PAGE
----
“Ocean Colour” refers to the measurement of chlorophyll-a in the ocean and is used as a proxy to measure phytoplankton. Phytoplankton are a microscopic algae that forms the base of the marine food chain. Through photosynthesis, they are responsible for absorbing large amounts of CO2 (see CO2 biological pump in the illustration below). They also produce more than half of the oxygen content in the Earth’s system. It is thus important to closely monitor phytoplankton, as fluctuations have strong impacts on carbon and oxygen cycling as well as on the marine ecosystems and subsequently human food sources.

 

The role of phytoplankton in the carbon cycle

The role of phytoplankton in the carbon cycle. Credit: Copernicus Marine Service Ocean State Report 2 Summary

Traditional ocean colour products measure total surface chlorophyll-a, the green pigment produced by plants that is vital for photosynthesis and is visible by satellite. Thanks to recent scientific innovations, this satellite data is now segmented to identify different types of phytoplankton based on their reflective properties in the new product release. This Phytoplankton Functional Type (PFT) data is assimilated into numerical models, making them both more accurate and detailed. The TOSCA Copernicus Marine Service Evolution project developed the first system that assimilates the new ocean colour product for PFTs into a marine ecosystem model for the Atlantic and global oceans. The RITMARE R&D project has worked on this for the Mediterranean Sea. The outcomes of this project were used for the April 2019 release of the PFT product, which provides estimations of PFTs in the Mediterranean Sea from 1997 to 2017.

Nutrients

The health of phytoplankton depends also on the nutrients available in their immediate habitats. Thus, these nutrient variables are important tools to predict the impact of climate change on marine resources. The new nutrient product is derived from in situ observations and complements other Copernicus Marine products displaying nutrient concentrations from model outputs. This new product is key for the scientific validation and accuracy checking of such model outputs.

This represents a milestone because monitoring nutrients across the ocean remains challenging, mostly because of the lack of data. However, over the last decade, the Argo BGC array has provided new measurement capabilities for biogeochemical parameters that are used to improve biogeochemistry models. The new product update benefits from these Argo-BGC nutrient profiles. More than 30,000 vertical profiles (data collected at different depths during the dive of a given float) are available from 2004 to 2018 and are mostly located in the north Atlantic Ocean and the Antarctic region (figure 4). The future integration of the Argo BGC data into the Copernicus biogeochemical model will mark a major improvement in the model’s accuracy and predictive capabilities.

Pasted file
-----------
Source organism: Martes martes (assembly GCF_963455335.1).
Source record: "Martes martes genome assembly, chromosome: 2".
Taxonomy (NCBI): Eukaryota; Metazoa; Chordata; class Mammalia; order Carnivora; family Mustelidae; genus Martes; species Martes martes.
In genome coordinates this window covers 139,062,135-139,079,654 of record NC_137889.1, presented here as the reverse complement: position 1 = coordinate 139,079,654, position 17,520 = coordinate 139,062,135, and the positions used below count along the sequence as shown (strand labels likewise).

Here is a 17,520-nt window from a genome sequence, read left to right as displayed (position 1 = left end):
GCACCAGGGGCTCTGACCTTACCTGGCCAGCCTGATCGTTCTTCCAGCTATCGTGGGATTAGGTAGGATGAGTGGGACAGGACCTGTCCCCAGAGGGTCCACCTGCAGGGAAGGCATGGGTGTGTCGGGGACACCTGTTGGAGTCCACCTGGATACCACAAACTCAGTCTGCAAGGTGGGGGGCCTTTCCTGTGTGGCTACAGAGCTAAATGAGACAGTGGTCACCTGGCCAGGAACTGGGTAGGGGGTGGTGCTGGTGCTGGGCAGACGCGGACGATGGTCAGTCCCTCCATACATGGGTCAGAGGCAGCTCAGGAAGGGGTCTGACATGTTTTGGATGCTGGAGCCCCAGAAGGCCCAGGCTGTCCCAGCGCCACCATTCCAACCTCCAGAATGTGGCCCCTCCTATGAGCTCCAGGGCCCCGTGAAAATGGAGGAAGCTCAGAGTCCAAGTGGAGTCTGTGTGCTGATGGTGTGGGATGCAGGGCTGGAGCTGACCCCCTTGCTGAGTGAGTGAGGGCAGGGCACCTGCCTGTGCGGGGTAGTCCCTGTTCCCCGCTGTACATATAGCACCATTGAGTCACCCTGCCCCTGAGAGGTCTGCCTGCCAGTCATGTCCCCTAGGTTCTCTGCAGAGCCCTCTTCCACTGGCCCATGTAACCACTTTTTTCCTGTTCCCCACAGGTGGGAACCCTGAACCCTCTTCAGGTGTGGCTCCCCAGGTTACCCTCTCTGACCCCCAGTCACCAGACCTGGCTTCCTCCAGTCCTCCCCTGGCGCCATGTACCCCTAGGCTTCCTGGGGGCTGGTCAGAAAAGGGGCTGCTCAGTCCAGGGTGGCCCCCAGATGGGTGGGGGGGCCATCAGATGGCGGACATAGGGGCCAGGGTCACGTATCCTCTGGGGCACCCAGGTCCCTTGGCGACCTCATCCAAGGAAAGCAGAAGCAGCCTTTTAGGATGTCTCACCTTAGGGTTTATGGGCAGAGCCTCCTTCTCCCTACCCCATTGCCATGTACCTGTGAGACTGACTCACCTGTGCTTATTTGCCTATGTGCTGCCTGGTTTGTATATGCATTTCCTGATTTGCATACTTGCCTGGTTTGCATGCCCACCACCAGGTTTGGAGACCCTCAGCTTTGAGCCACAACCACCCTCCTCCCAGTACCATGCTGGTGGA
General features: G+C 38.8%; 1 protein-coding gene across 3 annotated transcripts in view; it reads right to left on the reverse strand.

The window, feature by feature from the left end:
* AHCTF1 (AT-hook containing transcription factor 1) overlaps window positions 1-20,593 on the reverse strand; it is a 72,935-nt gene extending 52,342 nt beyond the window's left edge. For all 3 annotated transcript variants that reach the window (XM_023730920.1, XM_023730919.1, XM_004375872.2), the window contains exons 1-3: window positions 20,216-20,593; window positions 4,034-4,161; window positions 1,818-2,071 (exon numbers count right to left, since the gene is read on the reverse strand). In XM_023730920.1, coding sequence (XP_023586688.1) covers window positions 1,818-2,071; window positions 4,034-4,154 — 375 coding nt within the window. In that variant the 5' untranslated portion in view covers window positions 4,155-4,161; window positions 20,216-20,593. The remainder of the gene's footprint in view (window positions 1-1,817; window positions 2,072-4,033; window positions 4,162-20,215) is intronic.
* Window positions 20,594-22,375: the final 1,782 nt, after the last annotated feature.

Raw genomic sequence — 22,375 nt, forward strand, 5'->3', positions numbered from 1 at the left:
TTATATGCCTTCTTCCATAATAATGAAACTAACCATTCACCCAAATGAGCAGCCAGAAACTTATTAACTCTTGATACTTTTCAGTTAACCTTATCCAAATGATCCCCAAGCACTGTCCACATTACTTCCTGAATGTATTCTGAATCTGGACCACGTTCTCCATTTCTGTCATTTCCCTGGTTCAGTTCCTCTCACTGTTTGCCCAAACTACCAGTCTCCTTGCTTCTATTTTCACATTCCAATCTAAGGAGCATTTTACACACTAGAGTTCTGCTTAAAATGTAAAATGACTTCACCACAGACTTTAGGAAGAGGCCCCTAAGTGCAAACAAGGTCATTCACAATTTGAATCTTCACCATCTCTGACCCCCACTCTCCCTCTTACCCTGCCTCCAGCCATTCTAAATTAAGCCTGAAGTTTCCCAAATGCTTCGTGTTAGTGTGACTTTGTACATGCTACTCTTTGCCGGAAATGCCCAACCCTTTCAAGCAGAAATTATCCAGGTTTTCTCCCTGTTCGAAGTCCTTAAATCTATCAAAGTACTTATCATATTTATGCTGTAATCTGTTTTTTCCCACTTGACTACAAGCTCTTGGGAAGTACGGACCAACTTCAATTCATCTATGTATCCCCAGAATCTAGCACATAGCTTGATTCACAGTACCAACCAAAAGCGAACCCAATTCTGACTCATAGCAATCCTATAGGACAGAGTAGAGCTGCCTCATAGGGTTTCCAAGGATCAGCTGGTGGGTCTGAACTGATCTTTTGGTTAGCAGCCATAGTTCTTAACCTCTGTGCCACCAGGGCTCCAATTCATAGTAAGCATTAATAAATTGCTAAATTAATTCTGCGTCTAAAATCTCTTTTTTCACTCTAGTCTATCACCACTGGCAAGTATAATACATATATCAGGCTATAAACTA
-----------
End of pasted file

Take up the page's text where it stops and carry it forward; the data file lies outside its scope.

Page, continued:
Vertical profiles of nutrient concentration

Geographical distribution of the 30,338 vertical profiles of nutrient concentration available in the MULTIOBS_GLO_BIO_REP_015_006 product. Credit: Copernicus Marine Service MultiObservation Thematic Assembly Centre

OBSERVER: European State of the Climate 2018 report provides key information for gauging the environmental signature of a warming planet
OBSERVER: European State of the Climate 2018 report provides key information for gauging the environmental signature of a warming planetfdc_copernicus_admin Thu, 18/04/2019 - 14:42

European State of the Climate 2018

The Copernicus Climate Change Service (C3S) has compiled the data that forms the basis of the European State of the Climate 2018, an essential snapshot of the region and a useful benchmark for future assessments of the environment. Presented at the European Geosciences Union General Assembly in Vienna last week, the main findings highlight the climatic conditions in 2018 and the changes in key climate variables for different areas of Europe.

 

The Paris Agreement of the United Nations Framework Convention on Climate Change (UNFCCC) was adopted on December 2015 by 194 countries and entered into force on 4 November 2016 (ratified by 185 parties as of today). The main goal is to limit the global average temperature increase to well below 2°C this century. While this is intended as a long-term threshold, the latest five-year figure is the highest on record, showing warming has already reached about 1.1°C. This highlights the importance to monitor the progress of the international community in curbing greenhouse gas emissions, by using reliable records of climate data.